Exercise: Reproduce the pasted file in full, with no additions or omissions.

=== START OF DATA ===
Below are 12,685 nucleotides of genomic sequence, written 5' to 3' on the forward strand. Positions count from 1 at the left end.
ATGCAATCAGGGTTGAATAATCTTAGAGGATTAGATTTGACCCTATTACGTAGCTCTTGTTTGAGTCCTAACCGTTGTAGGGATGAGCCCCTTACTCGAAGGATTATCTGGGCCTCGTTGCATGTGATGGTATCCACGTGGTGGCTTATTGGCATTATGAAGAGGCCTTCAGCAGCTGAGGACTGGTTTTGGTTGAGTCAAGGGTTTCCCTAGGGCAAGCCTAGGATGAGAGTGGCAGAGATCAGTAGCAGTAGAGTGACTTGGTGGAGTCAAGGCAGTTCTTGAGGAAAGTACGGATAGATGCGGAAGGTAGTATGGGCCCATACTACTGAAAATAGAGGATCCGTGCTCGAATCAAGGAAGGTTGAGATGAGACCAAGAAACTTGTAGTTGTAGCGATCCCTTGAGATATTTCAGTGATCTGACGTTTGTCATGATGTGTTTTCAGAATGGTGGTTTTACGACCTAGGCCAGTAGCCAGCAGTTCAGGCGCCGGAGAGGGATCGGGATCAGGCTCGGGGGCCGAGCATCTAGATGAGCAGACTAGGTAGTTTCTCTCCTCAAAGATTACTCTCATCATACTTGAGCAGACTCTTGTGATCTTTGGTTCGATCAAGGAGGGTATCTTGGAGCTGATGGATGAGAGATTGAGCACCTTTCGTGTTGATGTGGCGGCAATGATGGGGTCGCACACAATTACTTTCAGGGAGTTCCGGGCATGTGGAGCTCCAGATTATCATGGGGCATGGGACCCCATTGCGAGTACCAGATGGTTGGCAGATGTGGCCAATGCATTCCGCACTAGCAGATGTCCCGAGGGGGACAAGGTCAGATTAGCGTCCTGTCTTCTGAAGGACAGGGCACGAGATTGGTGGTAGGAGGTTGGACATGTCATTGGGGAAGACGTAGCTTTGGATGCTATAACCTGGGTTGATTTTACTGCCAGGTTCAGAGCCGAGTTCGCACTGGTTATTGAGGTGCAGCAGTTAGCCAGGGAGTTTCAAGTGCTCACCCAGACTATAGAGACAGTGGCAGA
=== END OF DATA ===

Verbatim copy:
Below are 12,685 nucleotides of genomic sequence, written 5' to 3' on the forward strand. Positions count from 1 at the left end.
ATGCAATCAGGGTTGAATAATCTTAGAGGATTAGATTTGACCCTATTACGTAGCTCTTGTTTGAGTCCTAACCGTTGTAGGGATGAGCCCCTTACTCGAAGGATTATCTGGGCCTCGTTGCATGTGATGGTATCCACGTGGTGGCTTATTGGCATTATGAAGAGGCCTTCAGCAGCTGAGGACTGGTTTTGGTTGAGTCAAGGGTTTCCCTAGGGCAAGCCTAGGATGAGAGTGGCAGAGATCAGTAGCAGTAGAGTGACTTGGTGGAGTCAAGGCAGTTCTTGAGGAAAGTACGGATAGATGCGGAAGGTAGTATGGGCCCATACTACTGAAAATAGAGGATCCGTGCTCGAATCAAGGAAGGTTGAGATGAGACCAAGAAACTTGTAGTTGTAGCGATCCCTTGAGATATTTCAGTGATCTGACGTTTGTCATGATGTGTTTTCAGAATGGTGGTTTTACGACCTAGGCCAGTAGCCAGCAGTTCAGGCGCCGGAGAGGGATCGGGATCAGGCTCGGGGGCCGAGCATCTAGATGAGCAGACTAGGTAGTTTCTCTCCTCAAAGATTACTCTCATCATACTTGAGCAGACTCTTGTGATCTTTGGTTCGATCAAGGAGGGTATCTTGGAGCTGATGGATGAGAGATTGAGCACCTTTCGTGTTGATGTGGCGGCAATGATGGGGTCGCACACAATTACTTTCAGGGAGTTCCGGGCATGTGGAGCTCCAGATTATCATGGGGCATGGGACCCCATTGCGAGTACCAGATGGTTGGCAGATGTGGCCAATGCATTCCGCACTAGCAGATGTCCCGAGGGGGACAAGGTCAGATTAGCGTCCTGTCTTCTGAAGGACAGGGCACGAGATTGGTGGTAGGAGGTTGGACATGTCATTGGGGAAGACGTAGCTTTGGATGCTATAACCTGGGTTGATTTTACTGCCAGGTTCAGAGCCGAGTTCGCACTGGTTATTGAGGTGCAGCAGTTAGCCAGGGAGTTTCAAGTGCTCACCCAGACTATAGAGACAGTGGCAGA